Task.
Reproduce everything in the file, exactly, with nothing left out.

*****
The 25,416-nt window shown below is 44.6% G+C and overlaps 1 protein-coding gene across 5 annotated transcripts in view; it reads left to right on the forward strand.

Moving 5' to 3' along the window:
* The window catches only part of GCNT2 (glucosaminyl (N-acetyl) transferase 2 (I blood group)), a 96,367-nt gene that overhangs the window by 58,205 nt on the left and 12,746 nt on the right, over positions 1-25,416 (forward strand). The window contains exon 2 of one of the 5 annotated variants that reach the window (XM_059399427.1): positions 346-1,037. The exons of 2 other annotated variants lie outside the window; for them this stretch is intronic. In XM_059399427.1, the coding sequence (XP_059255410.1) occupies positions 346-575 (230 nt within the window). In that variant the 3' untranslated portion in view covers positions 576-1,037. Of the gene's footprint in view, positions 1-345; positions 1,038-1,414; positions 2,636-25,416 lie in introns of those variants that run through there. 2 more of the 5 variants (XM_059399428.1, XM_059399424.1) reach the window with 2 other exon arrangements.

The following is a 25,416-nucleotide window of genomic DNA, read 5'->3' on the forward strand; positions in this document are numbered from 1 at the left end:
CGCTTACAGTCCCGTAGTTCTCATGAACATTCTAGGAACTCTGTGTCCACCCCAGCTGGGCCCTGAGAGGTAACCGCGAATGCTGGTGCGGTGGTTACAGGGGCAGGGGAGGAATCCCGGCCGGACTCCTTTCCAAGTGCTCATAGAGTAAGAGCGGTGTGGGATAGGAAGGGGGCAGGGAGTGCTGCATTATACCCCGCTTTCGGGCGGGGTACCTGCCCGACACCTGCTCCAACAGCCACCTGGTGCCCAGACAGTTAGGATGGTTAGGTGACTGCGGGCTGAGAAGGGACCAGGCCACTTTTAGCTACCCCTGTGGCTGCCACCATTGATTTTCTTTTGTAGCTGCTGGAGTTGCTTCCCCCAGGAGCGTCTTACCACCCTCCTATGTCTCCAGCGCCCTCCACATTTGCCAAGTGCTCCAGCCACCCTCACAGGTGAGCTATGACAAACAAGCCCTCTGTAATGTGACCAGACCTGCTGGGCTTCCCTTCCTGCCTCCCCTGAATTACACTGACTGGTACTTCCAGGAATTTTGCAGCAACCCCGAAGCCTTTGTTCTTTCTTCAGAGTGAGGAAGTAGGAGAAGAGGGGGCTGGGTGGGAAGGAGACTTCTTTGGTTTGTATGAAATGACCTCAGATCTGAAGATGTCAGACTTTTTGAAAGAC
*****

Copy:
The 25,416-nt window shown below is 44.6% G+C and overlaps 1 protein-coding gene across 5 annotated transcripts in view; it reads left to right on the forward strand.

Moving 5' to 3' along the window:
* The window catches only part of GCNT2 (glucosaminyl (N-acetyl) transferase 2 (I blood group)), a 96,367-nt gene that overhangs the window by 58,205 nt on the left and 12,746 nt on the right, over positions 1-25,416 (forward strand). The window contains exon 2 of one of the 5 annotated variants that reach the window (XM_059399427.1): positions 346-1,037. The exons of 2 other annotated variants lie outside the window; for them this stretch is intronic. In XM_059399427.1, the coding sequence (XP_059255410.1) occupies positions 346-575 (230 nt within the window). In that variant the 3' untranslated portion in view covers positions 576-1,037. Of the gene's footprint in view, positions 1-345; positions 1,038-1,414; positions 2,636-25,416 lie in introns of those variants that run through there. 2 more of the 5 variants (XM_059399428.1, XM_059399424.1) reach the window with 2 other exon arrangements.

The following is a 25,416-nucleotide window of genomic DNA, read 5'->3' on the forward strand; positions in this document are numbered from 1 at the left end:
CGCTTACAGTCCCGTAGTTCTCATGAACATTCTAGGAACTCTGTGTCCACCCCAGCTGGGCCCTGAGAGGTAACCGCGAATGCTGGTGCGGTGGTTACAGGGGCAGGGGAGGAATCCCGGCCGGACTCCTTTCCAAGTGCTCATAGAGTAAGAGCGGTGTGGGATAGGAAGGGGGCAGGGAGTGCTGCATTATACCCCGCTTTCGGGCGGGGTACCTGCCCGACACCTGCTCCAACAGCCACCTGGTGCCCAGACAGTTAGGATGGTTAGGTGACTGCGGGCTGAGAAGGGACCAGGCCACTTTTAGCTACCCCTGTGGCTGCCACCATTGATTTTCTTTTGTAGCTGCTGGAGTTGCTTCCCCCAGGAGCGTCTTACCACCCTCCTATGTCTCCAGCGCCCTCCACATTTGCCAAGTGCTCCAGCCACCCTCACAGGTGAGCTATGACAAACAAGCCCTCTGTAATGTGACCAGACCTGCTGGGCTTCCCTTCCTGCCTCCCCTGAATTACACTGACTGGTACTTCCAGGAATTTTGCAGCAACCCCGAAGCCTTTGTTCTTTCTTCAGAGTGAGGAAGTAGGAGAAGAGGGGGCTGGGTGGGAAGGAGACTTCTTTGGTTTGTATGAAATGACCTCAGATCTGAAGATGTCAGACTTTTTGAAAGAC